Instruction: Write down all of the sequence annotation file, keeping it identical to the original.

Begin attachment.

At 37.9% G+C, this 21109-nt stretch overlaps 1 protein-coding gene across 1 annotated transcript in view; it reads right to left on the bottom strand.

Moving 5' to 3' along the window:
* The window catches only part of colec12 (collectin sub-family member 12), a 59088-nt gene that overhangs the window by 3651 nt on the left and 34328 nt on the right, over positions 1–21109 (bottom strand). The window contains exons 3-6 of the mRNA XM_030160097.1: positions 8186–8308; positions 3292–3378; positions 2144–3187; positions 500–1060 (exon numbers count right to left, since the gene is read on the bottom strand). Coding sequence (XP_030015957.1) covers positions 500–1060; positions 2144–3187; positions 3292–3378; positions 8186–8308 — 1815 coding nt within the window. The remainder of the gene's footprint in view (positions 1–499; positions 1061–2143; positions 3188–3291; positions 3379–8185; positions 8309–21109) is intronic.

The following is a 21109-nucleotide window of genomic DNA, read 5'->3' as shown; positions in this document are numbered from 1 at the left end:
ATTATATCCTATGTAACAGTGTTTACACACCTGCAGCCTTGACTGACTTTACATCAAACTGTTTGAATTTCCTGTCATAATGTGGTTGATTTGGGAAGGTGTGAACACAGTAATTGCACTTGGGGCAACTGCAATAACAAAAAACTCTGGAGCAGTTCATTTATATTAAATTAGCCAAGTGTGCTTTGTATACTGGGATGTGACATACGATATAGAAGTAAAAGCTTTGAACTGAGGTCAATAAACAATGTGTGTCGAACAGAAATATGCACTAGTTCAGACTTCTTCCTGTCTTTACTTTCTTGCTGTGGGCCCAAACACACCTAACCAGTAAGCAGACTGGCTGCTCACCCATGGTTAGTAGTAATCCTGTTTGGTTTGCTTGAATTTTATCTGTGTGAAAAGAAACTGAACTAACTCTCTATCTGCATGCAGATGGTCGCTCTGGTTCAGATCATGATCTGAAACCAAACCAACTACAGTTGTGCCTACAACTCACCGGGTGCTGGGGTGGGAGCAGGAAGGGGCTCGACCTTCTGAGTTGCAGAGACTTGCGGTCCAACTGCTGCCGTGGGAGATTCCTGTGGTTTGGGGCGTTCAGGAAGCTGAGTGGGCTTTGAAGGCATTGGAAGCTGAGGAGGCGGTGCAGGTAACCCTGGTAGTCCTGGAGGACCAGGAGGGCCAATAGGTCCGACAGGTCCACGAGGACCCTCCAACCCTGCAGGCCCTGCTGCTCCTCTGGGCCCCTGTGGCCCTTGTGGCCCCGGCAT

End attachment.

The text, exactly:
At 37.9% G+C, this 21109-nt stretch overlaps 1 protein-coding gene across 1 annotated transcript in view; it reads right to left on the bottom strand.

Moving 5' to 3' along the window:
* The window catches only part of colec12 (collectin sub-family member 12), a 59088-nt gene that overhangs the window by 3651 nt on the left and 34328 nt on the right, over positions 1–21109 (bottom strand). The window contains exons 3-6 of the mRNA XM_030160097.1: positions 8186–8308; positions 3292–3378; positions 2144–3187; positions 500–1060 (exon numbers count right to left, since the gene is read on the bottom strand). Coding sequence (XP_030015957.1) covers positions 500–1060; positions 2144–3187; positions 3292–3378; positions 8186–8308 — 1815 coding nt within the window. The remainder of the gene's footprint in view (positions 1–499; positions 1061–2143; positions 3188–3291; positions 3379–8185; positions 8309–21109) is intronic.

The following is a 21109-nucleotide window of genomic DNA, read 5'->3' as shown; positions in this document are numbered from 1 at the left end:
ATTATATCCTATGTAACAGTGTTTACACACCTGCAGCCTTGACTGACTTTACATCAAACTGTTTGAATTTCCTGTCATAATGTGGTTGATTTGGGAAGGTGTGAACACAGTAATTGCACTTGGGGCAACTGCAATAACAAAAAACTCTGGAGCAGTTCATTTATATTAAATTAGCCAAGTGTGCTTTGTATACTGGGATGTGACATACGATATAGAAGTAAAAGCTTTGAACTGAGGTCAATAAACAATGTGTGTCGAACAGAAATATGCACTAGTTCAGACTTCTTCCTGTCTTTACTTTCTTGCTGTGGGCCCAAACACACCTAACCAGTAAGCAGACTGGCTGCTCACCCATGGTTAGTAGTAATCCTGTTTGGTTTGCTTGAATTTTATCTGTGTGAAAAGAAACTGAACTAACTCTCTATCTGCATGCAGATGGTCGCTCTGGTTCAGATCATGATCTGAAACCAAACCAACTACAGTTGTGCCTACAACTCACCGGGTGCTGGGGTGGGAGCAGGAAGGGGCTCGACCTTCTGAGTTGCAGAGACTTGCGGTCCAACTGCTGCCGTGGGAGATTCCTGTGGTTTGGGGCGTTCAGGAAGCTGAGTGGGCTTTGAAGGCATTGGAAGCTGAGGAGGCGGTGCAGGTAACCCTGGTAGTCCTGGAGGACCAGGAGGGCCAATAGGTCCGACAGGTCCACGAGGACCCTCCAACCCTGCAGGCCCTGCTGCTCCTCTGGGCCCCTGTGGCCCTTGTGGCCCCGGCAT